Another pupil of the Art Students League-as well as the Paris École des Beaux-Arts-Edward Francis McCartan similarly perpetuated the grand tradition of his predecessors Augustus Saint-Gaudens and Daniel Chester French. Like the former, McCartan was influenced by the French neo-Florentine fashion for shallow relief portrait sculptures, of which Adrian (left) is a late but noteworthy example. The handsome boy strikes a sporting pose popular among late nineteenth-century children's studio photographers. His head in profile, sleeves rolled up (right leg masterfully foreshortened), Adrian holds a longbow and arrow. McCartan's attention to the details of the belted knickerbockers, middy blouse, and heavy socks lend textural contrast to the polished surfaces of the boy's head and forearms, all of which are subtly emphasized by the superbly articulated browns of the patination.
Adrian by Edward Francis McCartan (1879-1947), 1920, emphasizes the variety of textures possible in cast bronze. Signed, dated, and inscribed "Adrian" along the bottom, "edward mccartan/1920" at lower right, and stamped "roman bronze works n.y." at lower left. Bronze; 42 ½ by 23 7 8 inches. $65,000. Hirschl and Adler Galleries.
Animals are among the most popular bronze collecting fields, from Antoine-Louis Barye to Frederic Remington. Yawning Tiger (left) by Anna Vaughn Hyatt Huntington exemplifies her consummate understanding of anatomy garnered through years of studying animals in zoos and circuses [see the article on Huntington in this issue]. The gaping mouth, emphasized by the teeth and fangs, the knotted muscles and taut skin of this stretching tiger convey menacing power. And the patination articulates every detail of its supple physical presence.
Yawning Tiger by Anna Hyatt Huntington (1876 -1973), cast by Gorham Company Founders, 1915. Bronze and marble; height 5 ½, width 15 ½, depth 4 ½ inches. $12,000. Ophir Gallery.
Gutzon Borglum is best known for his immense Mount Rushmore (South Dakota) and Stone Mountain (Georgia) memorials. His mask from the sculptural group I Have Piped Unto You and Ye Have Not Danced recalls the emotional faces in Rodin's Burghers of Calais. The work suggests an unearthed fragment of ancient sculpture, a suggestion reinforced by the patches of verdigris patination within the beautifully varied browns overall. Underscored by the attenuated neck, the vigorous turn of the head and angled gaze convey startling kinetic energy, while the somewhat twisted ear, drooping eyelids, and heavy, open mouth suggest one who has experienced more than his share of pain.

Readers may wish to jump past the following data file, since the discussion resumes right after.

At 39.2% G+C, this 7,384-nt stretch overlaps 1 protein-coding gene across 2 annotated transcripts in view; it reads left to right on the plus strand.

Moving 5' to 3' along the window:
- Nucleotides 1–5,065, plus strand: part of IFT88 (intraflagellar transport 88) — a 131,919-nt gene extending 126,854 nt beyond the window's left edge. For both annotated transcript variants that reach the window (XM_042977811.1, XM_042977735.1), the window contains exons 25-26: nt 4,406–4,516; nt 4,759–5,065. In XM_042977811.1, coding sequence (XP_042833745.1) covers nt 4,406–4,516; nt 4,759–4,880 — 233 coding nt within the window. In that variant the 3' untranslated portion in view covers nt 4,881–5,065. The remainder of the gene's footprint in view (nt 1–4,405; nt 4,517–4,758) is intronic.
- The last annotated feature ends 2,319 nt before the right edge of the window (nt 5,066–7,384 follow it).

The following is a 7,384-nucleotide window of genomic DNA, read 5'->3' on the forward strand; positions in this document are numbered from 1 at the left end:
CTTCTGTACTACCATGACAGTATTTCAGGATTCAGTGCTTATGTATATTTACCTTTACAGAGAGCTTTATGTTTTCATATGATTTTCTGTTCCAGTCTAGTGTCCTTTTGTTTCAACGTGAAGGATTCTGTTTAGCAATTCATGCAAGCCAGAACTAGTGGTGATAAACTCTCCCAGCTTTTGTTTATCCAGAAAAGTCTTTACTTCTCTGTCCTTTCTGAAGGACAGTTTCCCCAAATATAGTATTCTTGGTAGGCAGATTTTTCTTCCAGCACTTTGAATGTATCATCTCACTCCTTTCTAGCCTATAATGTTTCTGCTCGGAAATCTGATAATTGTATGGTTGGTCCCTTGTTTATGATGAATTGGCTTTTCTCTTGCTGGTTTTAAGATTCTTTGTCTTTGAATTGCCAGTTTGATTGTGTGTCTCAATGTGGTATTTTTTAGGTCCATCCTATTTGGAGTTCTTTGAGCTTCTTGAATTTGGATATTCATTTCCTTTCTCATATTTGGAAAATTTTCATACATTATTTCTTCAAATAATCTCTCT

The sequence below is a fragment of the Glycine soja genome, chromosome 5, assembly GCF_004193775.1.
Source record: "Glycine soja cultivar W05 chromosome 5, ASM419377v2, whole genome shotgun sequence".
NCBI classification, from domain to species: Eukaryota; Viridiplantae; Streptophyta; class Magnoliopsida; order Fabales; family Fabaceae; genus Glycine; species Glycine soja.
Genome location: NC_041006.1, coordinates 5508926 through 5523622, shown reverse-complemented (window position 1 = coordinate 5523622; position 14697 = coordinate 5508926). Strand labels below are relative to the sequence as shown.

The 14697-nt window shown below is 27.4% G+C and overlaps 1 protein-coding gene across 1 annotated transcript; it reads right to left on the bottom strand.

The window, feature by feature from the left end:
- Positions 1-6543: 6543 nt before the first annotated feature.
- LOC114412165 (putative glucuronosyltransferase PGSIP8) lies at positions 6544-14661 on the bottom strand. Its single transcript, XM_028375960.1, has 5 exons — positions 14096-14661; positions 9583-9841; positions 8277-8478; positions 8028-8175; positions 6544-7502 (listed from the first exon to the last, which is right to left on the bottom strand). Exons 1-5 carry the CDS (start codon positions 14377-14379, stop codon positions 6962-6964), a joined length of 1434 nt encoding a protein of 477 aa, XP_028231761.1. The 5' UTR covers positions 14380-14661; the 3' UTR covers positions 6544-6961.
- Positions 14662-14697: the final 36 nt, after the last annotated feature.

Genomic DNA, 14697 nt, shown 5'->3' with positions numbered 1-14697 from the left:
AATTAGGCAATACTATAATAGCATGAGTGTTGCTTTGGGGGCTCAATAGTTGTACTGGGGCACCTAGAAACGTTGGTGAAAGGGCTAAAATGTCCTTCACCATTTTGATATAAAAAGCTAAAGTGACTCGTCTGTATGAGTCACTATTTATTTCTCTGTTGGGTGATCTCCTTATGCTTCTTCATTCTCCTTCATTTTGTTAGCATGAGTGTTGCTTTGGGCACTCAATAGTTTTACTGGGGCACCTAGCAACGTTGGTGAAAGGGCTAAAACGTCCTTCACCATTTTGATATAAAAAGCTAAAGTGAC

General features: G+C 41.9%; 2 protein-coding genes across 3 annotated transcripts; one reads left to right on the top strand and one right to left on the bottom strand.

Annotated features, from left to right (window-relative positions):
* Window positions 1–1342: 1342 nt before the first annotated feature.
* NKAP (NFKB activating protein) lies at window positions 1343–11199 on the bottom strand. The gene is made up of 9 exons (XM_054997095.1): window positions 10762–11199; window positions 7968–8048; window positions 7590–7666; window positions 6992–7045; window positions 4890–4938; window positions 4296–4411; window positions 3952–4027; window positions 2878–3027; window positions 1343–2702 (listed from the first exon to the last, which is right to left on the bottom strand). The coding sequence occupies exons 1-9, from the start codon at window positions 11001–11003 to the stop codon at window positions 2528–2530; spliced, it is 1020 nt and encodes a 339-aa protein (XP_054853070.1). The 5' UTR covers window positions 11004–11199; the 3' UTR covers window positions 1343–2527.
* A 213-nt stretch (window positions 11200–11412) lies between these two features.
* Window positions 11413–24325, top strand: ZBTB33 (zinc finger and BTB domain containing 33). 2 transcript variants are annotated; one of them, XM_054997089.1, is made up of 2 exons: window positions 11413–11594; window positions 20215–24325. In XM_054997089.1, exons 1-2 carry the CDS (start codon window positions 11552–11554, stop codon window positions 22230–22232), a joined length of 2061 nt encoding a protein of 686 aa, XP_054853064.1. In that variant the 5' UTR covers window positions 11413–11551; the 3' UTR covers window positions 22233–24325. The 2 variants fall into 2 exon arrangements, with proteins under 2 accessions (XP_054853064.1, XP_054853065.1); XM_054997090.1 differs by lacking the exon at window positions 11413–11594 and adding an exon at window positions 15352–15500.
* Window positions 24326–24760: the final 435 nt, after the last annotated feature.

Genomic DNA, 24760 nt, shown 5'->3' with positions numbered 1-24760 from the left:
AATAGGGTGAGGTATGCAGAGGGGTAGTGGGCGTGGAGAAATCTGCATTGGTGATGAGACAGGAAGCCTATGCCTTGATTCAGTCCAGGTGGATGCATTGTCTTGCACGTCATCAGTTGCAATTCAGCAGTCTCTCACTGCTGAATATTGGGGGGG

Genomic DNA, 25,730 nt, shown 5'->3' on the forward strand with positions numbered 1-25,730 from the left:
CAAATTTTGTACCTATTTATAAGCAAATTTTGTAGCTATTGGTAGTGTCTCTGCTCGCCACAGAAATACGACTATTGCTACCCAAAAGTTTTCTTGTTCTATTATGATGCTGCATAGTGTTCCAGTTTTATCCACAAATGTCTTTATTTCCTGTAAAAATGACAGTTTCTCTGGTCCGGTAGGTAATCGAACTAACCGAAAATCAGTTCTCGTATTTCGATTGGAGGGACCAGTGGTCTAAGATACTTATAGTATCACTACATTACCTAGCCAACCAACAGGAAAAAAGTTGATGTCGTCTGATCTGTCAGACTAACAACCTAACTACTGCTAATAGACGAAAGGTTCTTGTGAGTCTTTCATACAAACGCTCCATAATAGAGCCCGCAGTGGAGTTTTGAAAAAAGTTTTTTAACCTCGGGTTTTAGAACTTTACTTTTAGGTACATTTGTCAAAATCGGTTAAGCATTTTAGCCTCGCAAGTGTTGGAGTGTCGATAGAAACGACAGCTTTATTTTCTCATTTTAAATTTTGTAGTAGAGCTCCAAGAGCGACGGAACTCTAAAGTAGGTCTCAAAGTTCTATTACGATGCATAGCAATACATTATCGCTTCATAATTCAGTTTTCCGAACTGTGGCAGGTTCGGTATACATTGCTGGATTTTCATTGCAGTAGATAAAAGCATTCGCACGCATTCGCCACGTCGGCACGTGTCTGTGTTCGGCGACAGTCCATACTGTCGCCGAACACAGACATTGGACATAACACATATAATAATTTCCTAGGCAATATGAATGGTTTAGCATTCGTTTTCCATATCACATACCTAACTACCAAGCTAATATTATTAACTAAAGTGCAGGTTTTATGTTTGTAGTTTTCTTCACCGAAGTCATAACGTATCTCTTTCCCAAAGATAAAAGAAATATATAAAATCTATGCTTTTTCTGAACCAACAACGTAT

This mask from the I Have Piped Unto You and Ye Have Not Danced group by Gutzon Borglum (1871-1941), c. 1912, recalls the emotional faces in Auguste Rodin's Burghers of Calais. Bronze; height 14, width 8, depth 7 inches. $28,000. James Graham and Sons, New York.
Max Kalish used his keen study of ancient classical sculpture to impart grace and dignity to his portrayals of American laborers. His figures of steelworkers, glass blowers, and jackhammer operators offer a riposte to the vivid industrial scenes painted contemporaneously by the American precisionists. His Steelworker, in overalls and gauntlets, works on the skeleton of a rising skyscraper (Fig. 6). Presumably easing a girder into position, he grasps the guide chain in his right hand, ready to grab the approaching steel with his left. Beneath his loose work clothes and jaunty hat, his contrapposto posture is that of a Grecian athlete. Typical of Kalish's work, the facial expression is full of character-is the man troubled or simply intent upon his task?
Max Kalish (1891-1945) used his study of ancient sculpture to impart grace and dignity to his portrayals of American laborers, including The Steelworker of 1920. Bronze; height 17 ¾, width 7, depth 7 7 8 inches. $48,000. James Graham and Sons.
Maude Jewitt's Two Dancers suggests the emerging flame of art deco, but the works of Paul Manship completely embody the stylized human forms that we identify with the neoclassical roots of this signature style of the 1920s. His Venus Anadyomene (left) began with a 1924 commission to create a fountain for the rotunda of Phillips Academy's Addison Gallery of American Art in Andover, Massachusetts. The name means Venus rising from the sea, the theme related to the goddess's birth, famously painted by artists from Botticelli to Picasso. Although most interpretations of this mythological theme show Venus standing or floating on the waves that have borne her, Manship's interpretation evokes the Hellenistic marble Crouching Venus, who has apparently been surprised at her bath. Manship's lithe, elegant figure crouches tightly, resting her legs on a cushion as she wrings the moisture from her luxuriant hair. The smooth surfaces of the compact ovoid composition are balanced at each end by the more intricate textures of the cushion and the cascading waves of her hair, the magnificent chiseling of the locks also suggesting the sea waves of her origin. After completing his original fountain in marble, Manship had an edition of twenty reduced-size examples cast in bronze, of which this is a beautiful example.
Venus Anadyomene by Paul Howard Manship (1885-1966), 1924. Signed "© / P. Manship." on base, left side. Bronze; height (not including original marble base) 8 inches. Conner-Rosenkranz, New York; photograph by Mark Ostrander.
Interested in learning more?
Bronze, ed. David Ekserdjian et al. (Royal Academy Books, 2012)
H. W. Janson, Nineteenth-Century Sculpture (Harry N. Abrams, 1985)
Tuck Langland, From Clay to Bronze, a Studio Guide to Figurative Sculpture (Watson-Guptill, 1999)
Thayer Tolles, Thomas B. Smith, et al., The American West in Bronze, 1850-1925 (Metropolitan Museum of Art, 2013)